Lack of competition has for now left many end users miserable, most of whom had anticipated instant cheap Internet prices as fibre reached Kampala. Most ISPs are only promising new pricing policies in months, UTL has promised to do so in 9 months time or until when they can get 100 percent redundancy on fibre.

“I am sure all ISPs are reworking their pricing to bring benefits to customers as much as possible. But at times the IT industry is like the oil business where price reductions take time to trickle down to the end users because of vigorous dynamics,” said Samuel Sentongo an IT expert in Kampala.

Paul Bagyenda an IT consultant and trainer said the few ISPs that have connected to fibre so far are the bigger players, which are the ones being targeted by SEACOM and this is inevitable like in any gold rush. “The magic word is competition. When the other two submarine cables land the market will sort itself out.” Government should set Internet price caps But with the same players, analysts argue, the market is not open enough to initiate a price war that would bring down prices. It is only when many other fibre cables land that there would be a change in the game.

“Until that moment when all other cables have landed the status quo is bound to remain,” said George Lule a senior Software engineer at Warid Telecom. But to others the government could play a role in the market by setting caps on prices.

Badru Ntege, director One2Net suggests that  capacity would become affordable overnight, which would allow for a fair playing ground for small and big ISPs creating a win-win situation if government intervened.

“I think something should be done about the asymmetry between prices charged and the cheaper broadband. If two other cables land ISPs should not charge the same prices,” said Paul Asiimwe of Sipi Law Associates.

But the stand for competition as the number one option to bring prices down remains paramount. “It is competition alone that
will bring down prices and reliability of service not government intervention,” said James Wire of Linux solutions. 

Unfortunately competition has not brought down Internet prices for customers so far in Kenya. The government wants to intervene but it will most probably spark a confrontation with industry players.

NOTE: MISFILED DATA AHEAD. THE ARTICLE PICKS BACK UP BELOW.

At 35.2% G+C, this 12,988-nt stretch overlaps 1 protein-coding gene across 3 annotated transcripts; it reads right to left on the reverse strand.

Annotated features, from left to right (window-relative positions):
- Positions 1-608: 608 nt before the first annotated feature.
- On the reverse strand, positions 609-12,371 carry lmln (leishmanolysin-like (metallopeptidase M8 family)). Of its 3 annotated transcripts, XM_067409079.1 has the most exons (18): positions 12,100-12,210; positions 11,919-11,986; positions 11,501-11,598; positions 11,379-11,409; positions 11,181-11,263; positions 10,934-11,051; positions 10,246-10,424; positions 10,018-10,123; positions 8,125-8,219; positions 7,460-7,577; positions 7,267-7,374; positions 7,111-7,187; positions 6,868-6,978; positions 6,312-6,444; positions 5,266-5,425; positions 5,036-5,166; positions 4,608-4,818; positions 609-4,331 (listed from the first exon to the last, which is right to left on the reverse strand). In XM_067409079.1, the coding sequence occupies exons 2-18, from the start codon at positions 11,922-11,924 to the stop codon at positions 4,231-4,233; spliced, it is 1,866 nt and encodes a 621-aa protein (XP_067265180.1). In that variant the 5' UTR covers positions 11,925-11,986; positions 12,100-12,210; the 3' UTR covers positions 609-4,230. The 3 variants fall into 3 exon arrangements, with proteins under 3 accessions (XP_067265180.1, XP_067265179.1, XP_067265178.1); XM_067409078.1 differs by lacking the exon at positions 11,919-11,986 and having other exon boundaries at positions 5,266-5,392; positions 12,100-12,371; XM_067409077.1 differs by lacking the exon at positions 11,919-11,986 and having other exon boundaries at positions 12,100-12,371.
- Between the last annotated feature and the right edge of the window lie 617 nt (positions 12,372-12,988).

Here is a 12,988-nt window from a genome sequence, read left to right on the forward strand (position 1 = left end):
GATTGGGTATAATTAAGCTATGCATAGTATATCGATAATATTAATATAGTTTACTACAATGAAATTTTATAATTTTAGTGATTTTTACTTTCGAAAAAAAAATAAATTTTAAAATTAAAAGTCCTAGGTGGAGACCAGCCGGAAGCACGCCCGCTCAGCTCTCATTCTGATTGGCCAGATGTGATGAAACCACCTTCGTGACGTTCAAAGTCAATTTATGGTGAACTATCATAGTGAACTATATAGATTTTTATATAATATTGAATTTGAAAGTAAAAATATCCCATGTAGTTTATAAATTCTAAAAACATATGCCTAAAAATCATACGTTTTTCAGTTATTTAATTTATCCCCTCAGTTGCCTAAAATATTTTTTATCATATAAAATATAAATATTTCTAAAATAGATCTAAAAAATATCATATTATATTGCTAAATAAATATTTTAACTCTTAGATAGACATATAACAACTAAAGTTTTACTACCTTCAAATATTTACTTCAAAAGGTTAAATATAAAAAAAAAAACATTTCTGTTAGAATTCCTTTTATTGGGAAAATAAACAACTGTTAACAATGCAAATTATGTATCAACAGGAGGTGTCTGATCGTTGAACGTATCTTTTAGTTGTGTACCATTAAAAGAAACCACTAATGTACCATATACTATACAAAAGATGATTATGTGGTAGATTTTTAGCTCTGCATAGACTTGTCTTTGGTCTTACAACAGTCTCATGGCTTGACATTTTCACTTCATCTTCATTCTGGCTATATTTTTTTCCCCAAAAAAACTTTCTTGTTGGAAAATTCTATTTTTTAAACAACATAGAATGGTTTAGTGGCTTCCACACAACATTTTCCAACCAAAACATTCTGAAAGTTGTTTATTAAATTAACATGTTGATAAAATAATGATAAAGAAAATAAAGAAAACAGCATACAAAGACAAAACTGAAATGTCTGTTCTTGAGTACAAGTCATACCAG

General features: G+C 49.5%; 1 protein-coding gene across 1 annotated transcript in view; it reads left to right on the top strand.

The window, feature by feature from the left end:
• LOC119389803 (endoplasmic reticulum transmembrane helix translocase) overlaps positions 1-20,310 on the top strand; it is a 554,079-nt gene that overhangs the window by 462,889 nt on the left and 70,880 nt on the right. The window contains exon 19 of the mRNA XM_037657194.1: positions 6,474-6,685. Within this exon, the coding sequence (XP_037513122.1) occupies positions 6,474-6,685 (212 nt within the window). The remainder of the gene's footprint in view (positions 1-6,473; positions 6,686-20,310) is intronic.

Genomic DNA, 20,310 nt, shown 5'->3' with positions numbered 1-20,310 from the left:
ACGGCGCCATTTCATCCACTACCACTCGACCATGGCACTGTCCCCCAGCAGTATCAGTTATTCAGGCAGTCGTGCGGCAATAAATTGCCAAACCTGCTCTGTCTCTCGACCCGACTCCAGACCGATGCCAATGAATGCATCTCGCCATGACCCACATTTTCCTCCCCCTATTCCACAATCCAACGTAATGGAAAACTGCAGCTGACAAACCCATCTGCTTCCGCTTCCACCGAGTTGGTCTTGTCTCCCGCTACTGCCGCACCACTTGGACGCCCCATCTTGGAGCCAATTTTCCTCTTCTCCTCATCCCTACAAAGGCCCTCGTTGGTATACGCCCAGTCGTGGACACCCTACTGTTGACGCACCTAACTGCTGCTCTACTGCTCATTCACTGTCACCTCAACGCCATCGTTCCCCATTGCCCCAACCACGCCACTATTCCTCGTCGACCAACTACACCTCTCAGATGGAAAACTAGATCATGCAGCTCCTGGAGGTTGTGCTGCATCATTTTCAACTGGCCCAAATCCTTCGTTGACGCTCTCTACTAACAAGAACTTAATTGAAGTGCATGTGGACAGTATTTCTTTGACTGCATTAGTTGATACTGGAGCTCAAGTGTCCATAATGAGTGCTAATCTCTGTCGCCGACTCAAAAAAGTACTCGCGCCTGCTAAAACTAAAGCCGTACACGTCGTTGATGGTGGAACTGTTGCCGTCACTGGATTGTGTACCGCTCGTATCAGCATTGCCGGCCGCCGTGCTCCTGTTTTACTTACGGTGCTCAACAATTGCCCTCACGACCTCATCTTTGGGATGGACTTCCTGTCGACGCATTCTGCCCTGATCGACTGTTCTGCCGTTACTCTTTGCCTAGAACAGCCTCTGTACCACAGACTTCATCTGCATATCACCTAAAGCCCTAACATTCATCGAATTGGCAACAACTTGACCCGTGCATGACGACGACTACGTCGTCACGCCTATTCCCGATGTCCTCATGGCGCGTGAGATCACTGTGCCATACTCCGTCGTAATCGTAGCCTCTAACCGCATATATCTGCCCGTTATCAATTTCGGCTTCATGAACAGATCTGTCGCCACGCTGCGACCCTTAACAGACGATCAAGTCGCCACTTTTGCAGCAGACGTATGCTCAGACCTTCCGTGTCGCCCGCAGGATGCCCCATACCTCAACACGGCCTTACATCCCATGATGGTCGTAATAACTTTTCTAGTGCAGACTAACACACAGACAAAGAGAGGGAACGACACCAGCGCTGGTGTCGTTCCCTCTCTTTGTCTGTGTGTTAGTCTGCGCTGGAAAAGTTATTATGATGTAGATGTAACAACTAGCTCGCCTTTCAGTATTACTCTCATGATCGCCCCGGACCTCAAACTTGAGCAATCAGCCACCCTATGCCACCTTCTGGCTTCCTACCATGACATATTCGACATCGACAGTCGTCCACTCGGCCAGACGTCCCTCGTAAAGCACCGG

In Uganda it is argued that Government, which funds semiautonomous regulators, is more inclined to immediate revenues that accrue in the short term than the social impact in the long term that could bridge the digital divide.

For keeping the status quo in terms of prices, ISP officials I-Network talked to said it is inevitable because they still have to maintain some satellite capacity, which is tried and tested, for redundancy and to guard against any problems that SEACOM may face as a new operating fibre cable.

“When the fibre is on I absolutely get twice the speeds as on satellite plus the lower ping advantage. Having said that the fibre breaks regularly which forces Datanet to revert back to satellite,” said Battenberg a Datanet customer.
 
Already it has been observed by some customers that although the quality of the SEACOM cable is good, the initial up time has so far been disappointing. In its initial operating months, the fibre had an average 2.5 hours downtime per day. This in effect represents an uptime of 89.58 percent compared to a satellite link of over 99.5 percent.

However, these interruptions were regional outages between Kampala and Mombasa only. With limitations of terrestrial networks to carry backup, satellite is still the solution. Infact to assure customers that prices will not come down anytime soon, one provider said that they signed a long term contract with a satellite vendor (a practice with most satellite vendors) which means they can not exit their contact instantly without paying heavy penalties.

But maintenance of satellite connections as backup to submarine cables is necessary due to frequent failures and for the long time it takes for them to be repaired. Early this year several fibre cables in the Mediterranean Sea got damaged which took about two weeks to get repaired.

Cheap Internet is far off for customers because of another issue the last mile delivery. Last mile solutions largely delivered on wireless platforms like 3G and WiMAX are not served by fibre and are still expensive. It is only when all these costs are factored in their pricing that the end users will have cheap internet from ISPs. But this is not so soon!

Over the next 3 months, we would like to hear your experiences with the use of fibre optic cable for Internet, please send in your experiences for publication to This e-mail address is being protected from spambots. You need JavaScript enabled to view it . Some of the comments in this article are from the I-Network discussion list.